A German court ruled that circumcision for non-medical reasons is bodily harm – a criminal assault – a decision that is bound to create uproar among Jewish and Muslim communities. Is it a reasonable ruling? Have your say.
Doctors called upon to perform circumcisions for religious reasons have long been in a legal grey area – but when challenged, could plea that there was no clear ruling against it, the Financial Times Deutschland reported on Tuesday.
But now the Cologne district court has ruled that neither the rights of parents, nor the constitutionally guaranteed freedom of religion can justify what it defined as bodily harm.
A lawyer who has long campaigned for such a ruling said it was a question of basic rights of children being respected.
“The court has, in contrast to many politicians, not allowed itself to be scared by the fear of being criticised as anti-Semitic or opposed to religion,” said Holm Putzke.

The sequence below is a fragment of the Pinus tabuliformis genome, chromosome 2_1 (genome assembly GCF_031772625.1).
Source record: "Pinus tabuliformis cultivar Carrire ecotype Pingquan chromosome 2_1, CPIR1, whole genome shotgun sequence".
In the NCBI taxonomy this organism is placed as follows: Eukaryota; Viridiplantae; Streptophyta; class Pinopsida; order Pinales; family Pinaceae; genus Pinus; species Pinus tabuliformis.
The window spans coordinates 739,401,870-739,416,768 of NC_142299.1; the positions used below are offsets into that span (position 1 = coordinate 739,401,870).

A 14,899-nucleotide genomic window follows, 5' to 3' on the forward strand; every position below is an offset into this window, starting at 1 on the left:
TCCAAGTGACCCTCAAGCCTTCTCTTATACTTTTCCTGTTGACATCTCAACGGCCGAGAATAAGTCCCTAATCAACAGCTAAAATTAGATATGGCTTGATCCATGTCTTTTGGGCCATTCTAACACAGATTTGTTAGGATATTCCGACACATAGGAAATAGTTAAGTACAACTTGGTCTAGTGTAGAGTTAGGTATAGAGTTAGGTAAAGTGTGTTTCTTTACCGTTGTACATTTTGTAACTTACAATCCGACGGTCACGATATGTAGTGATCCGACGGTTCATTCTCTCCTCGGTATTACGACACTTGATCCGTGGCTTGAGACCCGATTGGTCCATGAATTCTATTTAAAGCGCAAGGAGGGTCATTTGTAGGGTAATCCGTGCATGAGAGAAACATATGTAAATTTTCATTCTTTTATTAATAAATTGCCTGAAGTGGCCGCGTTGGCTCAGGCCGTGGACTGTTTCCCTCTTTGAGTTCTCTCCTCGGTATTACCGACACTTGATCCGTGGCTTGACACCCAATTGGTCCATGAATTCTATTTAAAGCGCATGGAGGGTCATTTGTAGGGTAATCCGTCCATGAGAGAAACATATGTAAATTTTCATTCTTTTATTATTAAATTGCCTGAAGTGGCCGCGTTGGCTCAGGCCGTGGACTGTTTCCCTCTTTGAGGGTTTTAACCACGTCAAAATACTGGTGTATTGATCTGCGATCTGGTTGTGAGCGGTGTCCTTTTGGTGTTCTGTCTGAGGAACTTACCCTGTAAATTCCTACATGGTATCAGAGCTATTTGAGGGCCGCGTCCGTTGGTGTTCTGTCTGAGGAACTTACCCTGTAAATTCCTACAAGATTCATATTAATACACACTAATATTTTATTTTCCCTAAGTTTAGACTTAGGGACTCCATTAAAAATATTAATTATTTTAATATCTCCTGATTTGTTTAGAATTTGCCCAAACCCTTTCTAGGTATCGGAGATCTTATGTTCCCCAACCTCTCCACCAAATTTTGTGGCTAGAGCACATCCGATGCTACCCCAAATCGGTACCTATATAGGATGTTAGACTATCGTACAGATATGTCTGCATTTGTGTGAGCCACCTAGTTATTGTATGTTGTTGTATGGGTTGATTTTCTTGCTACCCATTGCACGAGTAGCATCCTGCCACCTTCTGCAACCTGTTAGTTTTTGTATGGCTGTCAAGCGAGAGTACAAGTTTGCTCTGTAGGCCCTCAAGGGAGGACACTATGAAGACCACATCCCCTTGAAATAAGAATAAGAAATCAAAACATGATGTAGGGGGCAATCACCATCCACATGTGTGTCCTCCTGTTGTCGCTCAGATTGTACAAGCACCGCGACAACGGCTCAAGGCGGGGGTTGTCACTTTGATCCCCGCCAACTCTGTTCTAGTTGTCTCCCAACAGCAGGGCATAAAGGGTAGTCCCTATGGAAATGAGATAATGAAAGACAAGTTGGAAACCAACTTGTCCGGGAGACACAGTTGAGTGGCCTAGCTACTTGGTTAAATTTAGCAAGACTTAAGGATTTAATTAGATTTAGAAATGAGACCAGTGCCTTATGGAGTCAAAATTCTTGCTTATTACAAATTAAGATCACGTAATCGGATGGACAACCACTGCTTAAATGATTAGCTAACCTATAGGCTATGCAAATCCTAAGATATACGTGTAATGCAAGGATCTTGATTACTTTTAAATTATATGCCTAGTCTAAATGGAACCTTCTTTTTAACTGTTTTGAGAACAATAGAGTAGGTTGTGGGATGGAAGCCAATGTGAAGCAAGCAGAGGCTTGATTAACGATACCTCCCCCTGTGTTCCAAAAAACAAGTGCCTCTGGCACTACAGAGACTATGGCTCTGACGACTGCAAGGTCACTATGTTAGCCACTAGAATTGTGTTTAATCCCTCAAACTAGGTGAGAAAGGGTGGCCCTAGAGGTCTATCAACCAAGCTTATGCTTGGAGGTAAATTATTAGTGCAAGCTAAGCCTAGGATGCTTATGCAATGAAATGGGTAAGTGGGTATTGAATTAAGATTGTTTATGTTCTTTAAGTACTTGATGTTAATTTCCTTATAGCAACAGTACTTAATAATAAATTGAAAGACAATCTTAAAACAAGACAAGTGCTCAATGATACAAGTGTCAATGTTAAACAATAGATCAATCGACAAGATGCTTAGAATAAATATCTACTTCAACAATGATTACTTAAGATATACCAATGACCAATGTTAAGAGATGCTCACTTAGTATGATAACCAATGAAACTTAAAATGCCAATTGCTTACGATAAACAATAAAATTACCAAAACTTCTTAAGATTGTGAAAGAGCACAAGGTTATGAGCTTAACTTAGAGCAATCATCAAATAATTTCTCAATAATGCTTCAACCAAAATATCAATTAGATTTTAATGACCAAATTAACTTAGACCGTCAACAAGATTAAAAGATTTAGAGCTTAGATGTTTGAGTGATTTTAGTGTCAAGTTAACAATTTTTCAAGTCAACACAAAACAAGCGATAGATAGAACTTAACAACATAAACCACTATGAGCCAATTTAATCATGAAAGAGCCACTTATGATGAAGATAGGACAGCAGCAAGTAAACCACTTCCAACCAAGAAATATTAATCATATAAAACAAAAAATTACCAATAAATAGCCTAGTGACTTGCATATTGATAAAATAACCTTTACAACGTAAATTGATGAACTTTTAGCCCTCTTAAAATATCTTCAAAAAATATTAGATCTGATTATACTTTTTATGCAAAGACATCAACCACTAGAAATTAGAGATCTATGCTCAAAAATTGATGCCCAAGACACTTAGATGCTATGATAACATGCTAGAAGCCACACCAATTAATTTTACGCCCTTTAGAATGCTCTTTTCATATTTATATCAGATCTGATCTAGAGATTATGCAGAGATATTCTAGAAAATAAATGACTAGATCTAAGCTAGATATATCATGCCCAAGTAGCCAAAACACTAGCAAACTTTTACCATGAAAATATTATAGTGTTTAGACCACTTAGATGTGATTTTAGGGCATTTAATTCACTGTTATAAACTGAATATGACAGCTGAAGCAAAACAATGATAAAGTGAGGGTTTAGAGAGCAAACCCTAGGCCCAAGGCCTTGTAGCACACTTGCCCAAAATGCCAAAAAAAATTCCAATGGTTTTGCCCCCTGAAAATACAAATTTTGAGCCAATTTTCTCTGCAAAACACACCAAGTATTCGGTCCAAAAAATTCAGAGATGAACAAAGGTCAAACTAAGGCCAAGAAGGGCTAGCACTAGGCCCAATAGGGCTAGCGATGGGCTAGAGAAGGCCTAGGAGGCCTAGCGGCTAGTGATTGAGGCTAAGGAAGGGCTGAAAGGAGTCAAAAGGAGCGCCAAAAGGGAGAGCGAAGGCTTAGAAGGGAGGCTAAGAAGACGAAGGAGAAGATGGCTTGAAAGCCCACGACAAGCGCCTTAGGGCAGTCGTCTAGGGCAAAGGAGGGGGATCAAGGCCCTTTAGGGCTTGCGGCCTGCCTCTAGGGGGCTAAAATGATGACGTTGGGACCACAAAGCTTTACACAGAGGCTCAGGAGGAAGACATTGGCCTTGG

But Muslim and Jewish groups have been determined to prevent criminalisation of circumcision, viewing such a ruling as a serious attack on their freedom of religion.
Should the state keep its nose out of such questions? Is the criminalisation of ancient and widespread practices offensive to Jews and Muslims? What kind of signal does this give to people being urged to integrate into German society?
Or is the court simply fulfilling its duty to protect infants and young children from unnecessary surgical procedures that they have no way of making a choice about?
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